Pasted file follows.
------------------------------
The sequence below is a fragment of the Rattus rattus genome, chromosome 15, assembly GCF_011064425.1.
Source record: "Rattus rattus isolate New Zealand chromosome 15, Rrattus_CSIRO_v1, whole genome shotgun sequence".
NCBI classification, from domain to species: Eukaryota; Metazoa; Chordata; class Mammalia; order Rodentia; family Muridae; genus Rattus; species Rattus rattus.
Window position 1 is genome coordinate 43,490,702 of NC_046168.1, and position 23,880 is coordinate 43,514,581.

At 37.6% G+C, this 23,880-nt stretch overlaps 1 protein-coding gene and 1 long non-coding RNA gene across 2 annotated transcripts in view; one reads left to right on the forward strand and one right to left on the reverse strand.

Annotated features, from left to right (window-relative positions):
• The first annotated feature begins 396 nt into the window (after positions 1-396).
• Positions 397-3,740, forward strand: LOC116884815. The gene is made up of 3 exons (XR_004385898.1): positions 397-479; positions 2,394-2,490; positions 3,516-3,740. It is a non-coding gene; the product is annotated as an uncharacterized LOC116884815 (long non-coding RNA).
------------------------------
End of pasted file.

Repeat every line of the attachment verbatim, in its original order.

The sequence below is a fragment of the Rattus rattus genome, chromosome 15, assembly GCF_011064425.1.
Source record: "Rattus rattus isolate New Zealand chromosome 15, Rrattus_CSIRO_v1, whole genome shotgun sequence".
NCBI classification, from domain to species: Eukaryota; Metazoa; Chordata; class Mammalia; order Rodentia; family Muridae; genus Rattus; species Rattus rattus.
Window position 1 is genome coordinate 43,490,702 of NC_046168.1, and position 23,880 is coordinate 43,514,581.

At 37.6% G+C, this 23,880-nt stretch overlaps 1 protein-coding gene and 1 long non-coding RNA gene across 2 annotated transcripts in view; one reads left to right on the forward strand and one right to left on the reverse strand.

Annotated features, from left to right (window-relative positions):
• The first annotated feature begins 396 nt into the window (after positions 1-396).
• Positions 397-3,740, forward strand: LOC116884815. The gene is made up of 3 exons (XR_004385898.1): positions 397-479; positions 2,394-2,490; positions 3,516-3,740. It is a non-coding gene; the product is annotated as an uncharacterized LOC116884815 (long non-coding RNA).